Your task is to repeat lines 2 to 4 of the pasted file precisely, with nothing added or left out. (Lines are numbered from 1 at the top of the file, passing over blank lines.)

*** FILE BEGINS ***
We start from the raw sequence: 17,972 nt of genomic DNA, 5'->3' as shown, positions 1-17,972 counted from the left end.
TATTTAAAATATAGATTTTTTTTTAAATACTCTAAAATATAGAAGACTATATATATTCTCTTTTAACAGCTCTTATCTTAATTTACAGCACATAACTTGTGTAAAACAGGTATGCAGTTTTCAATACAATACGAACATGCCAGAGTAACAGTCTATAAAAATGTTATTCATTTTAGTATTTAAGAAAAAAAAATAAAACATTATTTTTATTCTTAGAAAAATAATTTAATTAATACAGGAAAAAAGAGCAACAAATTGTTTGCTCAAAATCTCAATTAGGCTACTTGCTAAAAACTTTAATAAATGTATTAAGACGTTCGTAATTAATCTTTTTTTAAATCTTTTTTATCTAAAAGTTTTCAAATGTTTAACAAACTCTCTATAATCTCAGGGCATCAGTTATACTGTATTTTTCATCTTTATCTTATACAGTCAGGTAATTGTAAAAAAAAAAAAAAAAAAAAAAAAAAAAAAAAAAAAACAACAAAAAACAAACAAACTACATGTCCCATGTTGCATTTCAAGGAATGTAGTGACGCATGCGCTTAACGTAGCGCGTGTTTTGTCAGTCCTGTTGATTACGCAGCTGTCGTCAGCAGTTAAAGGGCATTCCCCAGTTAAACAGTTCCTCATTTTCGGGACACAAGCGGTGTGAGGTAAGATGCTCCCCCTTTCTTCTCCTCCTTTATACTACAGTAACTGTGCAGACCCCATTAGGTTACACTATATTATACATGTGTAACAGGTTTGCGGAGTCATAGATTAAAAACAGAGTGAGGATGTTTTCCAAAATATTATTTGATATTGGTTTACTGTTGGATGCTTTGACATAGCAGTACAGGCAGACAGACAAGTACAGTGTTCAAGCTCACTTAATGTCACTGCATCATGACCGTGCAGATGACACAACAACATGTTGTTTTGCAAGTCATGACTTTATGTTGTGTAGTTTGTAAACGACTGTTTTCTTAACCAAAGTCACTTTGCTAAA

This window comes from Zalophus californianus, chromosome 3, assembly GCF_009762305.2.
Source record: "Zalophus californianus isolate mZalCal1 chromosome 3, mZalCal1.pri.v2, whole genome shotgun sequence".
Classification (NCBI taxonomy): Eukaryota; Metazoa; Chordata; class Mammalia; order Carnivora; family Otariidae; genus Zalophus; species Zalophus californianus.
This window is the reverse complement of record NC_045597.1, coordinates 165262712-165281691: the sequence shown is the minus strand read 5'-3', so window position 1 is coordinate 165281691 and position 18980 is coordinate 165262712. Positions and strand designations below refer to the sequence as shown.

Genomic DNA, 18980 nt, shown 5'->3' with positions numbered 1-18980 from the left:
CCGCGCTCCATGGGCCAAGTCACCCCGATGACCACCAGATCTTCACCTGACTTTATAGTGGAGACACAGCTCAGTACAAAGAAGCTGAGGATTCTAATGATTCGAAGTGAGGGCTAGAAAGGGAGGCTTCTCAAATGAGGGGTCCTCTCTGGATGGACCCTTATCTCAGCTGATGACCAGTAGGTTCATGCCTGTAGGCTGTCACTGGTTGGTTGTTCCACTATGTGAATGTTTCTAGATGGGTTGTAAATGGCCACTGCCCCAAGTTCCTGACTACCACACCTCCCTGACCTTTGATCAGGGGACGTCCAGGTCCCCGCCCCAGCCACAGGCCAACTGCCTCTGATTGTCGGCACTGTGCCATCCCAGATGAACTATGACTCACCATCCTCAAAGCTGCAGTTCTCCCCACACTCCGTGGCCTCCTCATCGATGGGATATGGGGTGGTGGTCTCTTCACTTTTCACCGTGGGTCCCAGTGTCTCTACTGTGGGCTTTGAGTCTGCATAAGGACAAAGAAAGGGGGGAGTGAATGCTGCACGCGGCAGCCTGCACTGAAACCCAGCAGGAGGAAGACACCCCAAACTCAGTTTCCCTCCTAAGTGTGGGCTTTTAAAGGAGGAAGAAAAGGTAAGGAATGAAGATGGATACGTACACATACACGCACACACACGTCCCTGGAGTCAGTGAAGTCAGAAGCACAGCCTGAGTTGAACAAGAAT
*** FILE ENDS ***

TATTTAAAATATAGATTTTTTTTTAAATACTCTAAAATATAGAAGACTATATATATTCTCTTTTAACAGCTCTTATCTTAATTTACAGCACATAACTTGTGTAAAACAGGTATGCAGTTTTCAATACAATACGAACATGCCAGAGTAACAGTCTATAAAAATGTTATTCATTTTAGTATTTAAGAAAAAAAAATAAAACATTATTTTTATTCTTAGAAAAATAATTTAATTAATACAGGAAAAAAGAGCAACAAATTGTTTGCTCAAAATCTCAATTAGGCTACTTGCTAAAAACTTTAATAAATGTATTAAGACGTTCGTAATTAATCTTTTTTTAAATCTTTTTTATCTAAAAGTTTTCAAATGTTTAACAAACTCTCTATAATCTCAGGGCATCAGTTATACTGTATTTTTCATCTTTATCTTATACAGTCAGGTAATTGTAAAAAAAAAAAAAAAAAAAAAAAAAAAAAAAAAAAAACAACAAAAAACAAACAAACTACATGTCCCATGTTGCATTTCAAGGAATGTAGTGACGCATGCGCTTAACGTAGCGCGTGTTTTGTCAGTCCTGTTGATTACGCAGCTGTCGTCAGCAGTTAAAGGGCATTCCCCAGTTAAACAGTTCCTCATTTTCGGGACACAAGCGGTGTGAGGTAAGATGCTCCCCCTTTCTTCTCCTCCTTTATACTACAGTAACTGTGCAGACCCCATTAGGTTACACTATATTATACATGTGTAACAGGTTTGCGGAGTCATAGATTAAAAACAGAGTGAGGATGTTTTCCAAAATATTATTTGATATTGGTTTACTGTTGGATGCTTTGACATAGCAGTACAGGCAGACAGACAAGTACAGTGTTCAAGCTCACTTAATGTCACTGCATCATGACCGTGCAGATGACACAACAACATGTTGTTTTGCAAGTCATGACTTTATGTTGTGTAGTTTGTAAACGACTGTTTTCTTAACCAAAGTCACTTTGCTAAA

This window comes from Zalophus californianus, chromosome 3, assembly GCF_009762305.2.
Source record: "Zalophus californianus isolate mZalCal1 chromosome 3, mZalCal1.pri.v2, whole genome shotgun sequence".